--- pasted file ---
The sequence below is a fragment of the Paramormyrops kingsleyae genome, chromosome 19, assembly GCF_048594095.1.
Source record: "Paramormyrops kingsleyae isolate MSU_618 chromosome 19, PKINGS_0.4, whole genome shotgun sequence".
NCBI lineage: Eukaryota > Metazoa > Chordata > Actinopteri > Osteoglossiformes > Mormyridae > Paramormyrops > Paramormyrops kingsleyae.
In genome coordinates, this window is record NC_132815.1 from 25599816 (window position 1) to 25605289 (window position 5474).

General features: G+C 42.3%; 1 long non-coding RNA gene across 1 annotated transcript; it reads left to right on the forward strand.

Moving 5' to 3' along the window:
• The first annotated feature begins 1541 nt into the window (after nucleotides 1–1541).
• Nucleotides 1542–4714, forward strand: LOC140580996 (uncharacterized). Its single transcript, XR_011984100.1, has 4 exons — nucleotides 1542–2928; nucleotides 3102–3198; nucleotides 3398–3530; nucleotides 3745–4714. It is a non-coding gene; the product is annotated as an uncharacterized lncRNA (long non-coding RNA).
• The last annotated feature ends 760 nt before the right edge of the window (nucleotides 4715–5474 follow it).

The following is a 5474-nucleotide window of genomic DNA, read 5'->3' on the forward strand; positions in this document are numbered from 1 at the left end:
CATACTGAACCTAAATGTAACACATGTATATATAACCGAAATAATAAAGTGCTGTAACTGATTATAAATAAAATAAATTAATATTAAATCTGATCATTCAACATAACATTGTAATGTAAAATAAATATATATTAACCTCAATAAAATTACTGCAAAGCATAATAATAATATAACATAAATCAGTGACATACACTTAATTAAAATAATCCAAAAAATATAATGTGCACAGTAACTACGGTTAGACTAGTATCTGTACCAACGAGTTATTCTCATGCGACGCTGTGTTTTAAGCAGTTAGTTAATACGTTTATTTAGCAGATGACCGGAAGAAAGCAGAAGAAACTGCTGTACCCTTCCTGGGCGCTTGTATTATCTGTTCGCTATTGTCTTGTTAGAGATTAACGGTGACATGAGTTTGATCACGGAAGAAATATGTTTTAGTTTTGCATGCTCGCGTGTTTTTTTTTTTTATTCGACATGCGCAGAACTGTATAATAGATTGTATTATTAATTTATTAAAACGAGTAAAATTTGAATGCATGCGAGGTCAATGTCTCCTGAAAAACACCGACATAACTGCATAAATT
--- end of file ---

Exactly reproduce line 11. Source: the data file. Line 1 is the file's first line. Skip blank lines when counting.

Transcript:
CATACTGAACCTAAATGTAACACATGTATATATAACCGAAATAATAAAGTGCTGTAACTGATTATAAATAAAATAAATTAATATTAAATCTGATCATTCAACATAACATTGTAATGTAAAATAAATATATATTAACCTCAATAAAATTACTGCAAAGCATAATAATAATATAACATAAATCAGTGACATACACTTAATTAAAATAATCCAAAAAATATAATGTGCACAGTAACTACGGTTAGACTAGTATCTGTACCAACGAGTTATTCTCATGCGACGCTGTGTTTTAAGCAGTTAGTTAATACGTTTATTTAGCAGATGACCGGAAGAAAGCAGAAGAAACTGCTGTACCCTTCCTGGGCGCTTGTATTATCTGTTCGCTATTGTCTTGTTAGAGATTAACGGTGACATGAGTTTGATCACGGAAGAAATATGTTTTAGTTTTGCATGCTCGCGTGTTTTTTTTTTTTATTCGACATGCGCAGAACTGTATAATAGATTGTATTATTAATTTATTAAAACGAGTAAAATTTGAATGCATGCGAGGTCAATGTCTCCTGAAAAACACCGACATAACTGCATAAATT